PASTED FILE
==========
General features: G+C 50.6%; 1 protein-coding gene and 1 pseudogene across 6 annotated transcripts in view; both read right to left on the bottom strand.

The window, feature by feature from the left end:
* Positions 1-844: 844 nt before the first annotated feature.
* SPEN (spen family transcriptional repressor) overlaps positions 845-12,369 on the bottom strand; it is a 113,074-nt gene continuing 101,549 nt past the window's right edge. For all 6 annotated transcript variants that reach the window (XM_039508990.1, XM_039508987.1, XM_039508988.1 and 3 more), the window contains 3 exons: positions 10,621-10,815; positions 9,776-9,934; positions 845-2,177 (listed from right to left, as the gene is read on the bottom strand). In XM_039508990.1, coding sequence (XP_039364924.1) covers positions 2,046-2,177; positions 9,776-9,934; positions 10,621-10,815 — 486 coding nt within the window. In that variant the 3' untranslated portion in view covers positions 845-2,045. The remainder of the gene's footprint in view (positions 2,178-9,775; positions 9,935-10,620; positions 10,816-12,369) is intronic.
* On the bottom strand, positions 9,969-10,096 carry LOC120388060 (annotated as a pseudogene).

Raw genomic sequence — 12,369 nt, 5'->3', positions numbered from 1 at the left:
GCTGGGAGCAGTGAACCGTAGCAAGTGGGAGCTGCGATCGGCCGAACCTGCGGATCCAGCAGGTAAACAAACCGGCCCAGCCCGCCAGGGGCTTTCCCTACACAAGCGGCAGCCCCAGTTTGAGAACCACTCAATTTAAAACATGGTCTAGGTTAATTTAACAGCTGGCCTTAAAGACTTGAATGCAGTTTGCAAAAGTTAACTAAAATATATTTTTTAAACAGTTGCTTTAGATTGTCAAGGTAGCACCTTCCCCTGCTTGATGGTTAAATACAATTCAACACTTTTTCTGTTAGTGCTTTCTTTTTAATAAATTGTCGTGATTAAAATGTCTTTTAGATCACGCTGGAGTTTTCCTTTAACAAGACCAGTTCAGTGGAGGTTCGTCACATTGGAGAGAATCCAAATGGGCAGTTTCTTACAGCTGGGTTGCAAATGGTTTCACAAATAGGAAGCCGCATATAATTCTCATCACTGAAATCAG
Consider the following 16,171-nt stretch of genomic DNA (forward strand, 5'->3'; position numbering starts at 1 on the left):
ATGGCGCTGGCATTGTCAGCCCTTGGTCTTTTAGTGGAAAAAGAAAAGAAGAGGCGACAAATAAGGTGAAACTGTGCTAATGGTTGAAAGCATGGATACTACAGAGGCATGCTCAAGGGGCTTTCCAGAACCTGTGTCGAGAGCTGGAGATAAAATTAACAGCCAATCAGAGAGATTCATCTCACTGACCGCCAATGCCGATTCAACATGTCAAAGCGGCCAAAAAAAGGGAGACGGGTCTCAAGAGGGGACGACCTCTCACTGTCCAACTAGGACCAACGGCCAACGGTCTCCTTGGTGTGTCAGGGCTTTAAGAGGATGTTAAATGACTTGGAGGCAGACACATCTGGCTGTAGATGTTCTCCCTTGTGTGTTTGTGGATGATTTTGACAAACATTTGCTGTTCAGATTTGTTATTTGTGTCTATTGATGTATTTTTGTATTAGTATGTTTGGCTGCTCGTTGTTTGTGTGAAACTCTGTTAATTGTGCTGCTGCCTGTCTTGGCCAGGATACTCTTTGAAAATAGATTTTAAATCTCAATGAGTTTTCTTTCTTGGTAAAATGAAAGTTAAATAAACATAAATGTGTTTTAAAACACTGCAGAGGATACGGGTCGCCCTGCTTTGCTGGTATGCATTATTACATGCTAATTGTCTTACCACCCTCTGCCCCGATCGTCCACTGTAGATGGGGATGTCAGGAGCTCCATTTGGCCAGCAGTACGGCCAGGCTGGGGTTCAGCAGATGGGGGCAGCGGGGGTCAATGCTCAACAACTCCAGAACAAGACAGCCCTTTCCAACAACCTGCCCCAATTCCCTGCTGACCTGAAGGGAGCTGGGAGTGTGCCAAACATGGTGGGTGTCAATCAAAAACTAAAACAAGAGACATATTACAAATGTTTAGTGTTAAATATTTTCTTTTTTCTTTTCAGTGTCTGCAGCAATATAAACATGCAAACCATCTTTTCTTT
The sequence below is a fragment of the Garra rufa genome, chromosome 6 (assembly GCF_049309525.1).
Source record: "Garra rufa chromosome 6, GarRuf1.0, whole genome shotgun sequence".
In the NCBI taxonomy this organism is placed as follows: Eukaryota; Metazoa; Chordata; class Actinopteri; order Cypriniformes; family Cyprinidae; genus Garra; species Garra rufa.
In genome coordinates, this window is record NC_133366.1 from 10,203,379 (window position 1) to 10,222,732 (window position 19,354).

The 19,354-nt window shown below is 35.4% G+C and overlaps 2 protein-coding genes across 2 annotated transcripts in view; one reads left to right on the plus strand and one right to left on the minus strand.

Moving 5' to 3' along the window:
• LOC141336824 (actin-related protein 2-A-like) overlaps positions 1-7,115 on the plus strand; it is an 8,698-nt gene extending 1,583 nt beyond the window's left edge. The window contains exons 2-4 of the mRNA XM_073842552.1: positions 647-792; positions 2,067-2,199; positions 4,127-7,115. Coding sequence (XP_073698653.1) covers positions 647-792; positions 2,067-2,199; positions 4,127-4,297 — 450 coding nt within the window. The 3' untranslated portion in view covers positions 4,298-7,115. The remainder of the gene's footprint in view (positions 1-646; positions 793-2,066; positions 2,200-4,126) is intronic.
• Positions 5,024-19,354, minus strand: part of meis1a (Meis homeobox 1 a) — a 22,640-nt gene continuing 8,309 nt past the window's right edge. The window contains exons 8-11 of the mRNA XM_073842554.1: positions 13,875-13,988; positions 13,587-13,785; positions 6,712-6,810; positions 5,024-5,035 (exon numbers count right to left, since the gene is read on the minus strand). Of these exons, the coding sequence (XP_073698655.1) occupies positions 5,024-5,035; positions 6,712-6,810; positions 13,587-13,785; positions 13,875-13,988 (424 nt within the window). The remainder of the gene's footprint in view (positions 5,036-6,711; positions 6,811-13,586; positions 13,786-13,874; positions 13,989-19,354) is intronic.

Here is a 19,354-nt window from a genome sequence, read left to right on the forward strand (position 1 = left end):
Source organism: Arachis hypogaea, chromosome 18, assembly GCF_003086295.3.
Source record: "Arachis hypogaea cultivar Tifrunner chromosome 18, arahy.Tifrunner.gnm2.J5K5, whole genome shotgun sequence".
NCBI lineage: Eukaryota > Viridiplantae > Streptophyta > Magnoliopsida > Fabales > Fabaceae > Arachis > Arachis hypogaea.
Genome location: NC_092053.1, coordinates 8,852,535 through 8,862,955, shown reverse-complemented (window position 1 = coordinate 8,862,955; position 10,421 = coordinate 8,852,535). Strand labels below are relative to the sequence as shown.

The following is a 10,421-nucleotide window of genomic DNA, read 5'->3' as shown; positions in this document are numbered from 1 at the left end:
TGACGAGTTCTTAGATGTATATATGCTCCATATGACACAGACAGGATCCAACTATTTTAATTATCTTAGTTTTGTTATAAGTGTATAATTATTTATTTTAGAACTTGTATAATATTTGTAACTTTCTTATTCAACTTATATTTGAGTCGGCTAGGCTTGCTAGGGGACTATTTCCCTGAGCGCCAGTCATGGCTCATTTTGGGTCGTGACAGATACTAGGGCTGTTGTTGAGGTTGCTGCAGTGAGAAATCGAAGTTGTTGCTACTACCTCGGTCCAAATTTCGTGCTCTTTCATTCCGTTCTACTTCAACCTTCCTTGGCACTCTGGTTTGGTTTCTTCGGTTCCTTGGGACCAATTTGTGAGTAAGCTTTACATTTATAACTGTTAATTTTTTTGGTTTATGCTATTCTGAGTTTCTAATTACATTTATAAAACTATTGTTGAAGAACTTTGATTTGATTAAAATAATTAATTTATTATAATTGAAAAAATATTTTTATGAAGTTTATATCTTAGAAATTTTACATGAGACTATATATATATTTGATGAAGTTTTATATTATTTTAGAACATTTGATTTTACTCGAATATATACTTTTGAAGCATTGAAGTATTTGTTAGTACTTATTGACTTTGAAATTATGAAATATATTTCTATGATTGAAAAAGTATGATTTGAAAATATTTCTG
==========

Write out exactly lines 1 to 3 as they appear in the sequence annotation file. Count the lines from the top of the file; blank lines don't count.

General features: G+C 50.6%; 1 protein-coding gene and 1 pseudogene across 6 annotated transcripts in view; both read right to left on the bottom strand.

The window, feature by feature from the left end:
* Positions 1-844: 844 nt before the first annotated feature.